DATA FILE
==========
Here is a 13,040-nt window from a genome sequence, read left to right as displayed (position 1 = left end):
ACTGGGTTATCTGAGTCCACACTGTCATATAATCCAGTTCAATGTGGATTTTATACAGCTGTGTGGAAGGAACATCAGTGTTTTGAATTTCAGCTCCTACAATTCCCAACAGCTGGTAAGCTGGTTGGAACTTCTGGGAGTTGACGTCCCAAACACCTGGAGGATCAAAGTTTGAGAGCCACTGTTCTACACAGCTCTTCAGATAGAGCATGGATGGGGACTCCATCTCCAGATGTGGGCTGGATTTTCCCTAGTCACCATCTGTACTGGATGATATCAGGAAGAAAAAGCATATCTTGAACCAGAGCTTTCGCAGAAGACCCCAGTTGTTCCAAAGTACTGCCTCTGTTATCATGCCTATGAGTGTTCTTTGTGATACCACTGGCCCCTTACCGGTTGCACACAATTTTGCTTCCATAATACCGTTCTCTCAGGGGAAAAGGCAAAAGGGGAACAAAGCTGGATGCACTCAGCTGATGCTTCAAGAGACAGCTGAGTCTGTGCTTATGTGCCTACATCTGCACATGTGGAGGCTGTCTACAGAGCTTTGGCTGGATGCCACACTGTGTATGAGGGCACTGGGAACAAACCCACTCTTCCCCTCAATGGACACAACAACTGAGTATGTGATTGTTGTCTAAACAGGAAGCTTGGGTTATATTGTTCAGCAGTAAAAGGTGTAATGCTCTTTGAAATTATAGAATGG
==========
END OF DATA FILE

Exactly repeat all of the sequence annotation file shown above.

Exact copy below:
Here is a 13,040-nt window from a genome sequence, read left to right as displayed (position 1 = left end):
ACTGGGTTATCTGAGTCCACACTGTCATATAATCCAGTTCAATGTGGATTTTATACAGCTGTGTGGAAGGAACATCAGTGTTTTGAATTTCAGCTCCTACAATTCCCAACAGCTGGTAAGCTGGTTGGAACTTCTGGGAGTTGACGTCCCAAACACCTGGAGGATCAAAGTTTGAGAGCCACTGTTCTACACAGCTCTTCAGATAGAGCATGGATGGGGACTCCATCTCCAGATGTGGGCTGGATTTTCCCTAGTCACCATCTGTACTGGATGATATCAGGAAGAAAAAGCATATCTTGAACCAGAGCTTTCGCAGAAGACCCCAGTTGTTCCAAAGTACTGCCTCTGTTATCATGCCTATGAGTGTTCTTTGTGATACCACTGGCCCCTTACCGGTTGCACACAATTTTGCTTCCATAATACCGTTCTCTCAGGGGAAAAGGCAAAAGGGGAACAAAGCTGGATGCACTCAGCTGATGCTTCAAGAGACAGCTGAGTCTGTGCTTATGTGCCTACATCTGCACATGTGGAGGCTGTCTACAGAGCTTTGGCTGGATGCCACACTGTGTATGAGGGCACTGGGAACAAACCCACTCTTCCCCTCAATGGACACAACAACTGAGTATGTGATTGTTGTCTAAACAGGAAGCTTGGGTTATATTGTTCAGCAGTAAAAGGTGTAATGCTCTTTGAAATTATAGAATGG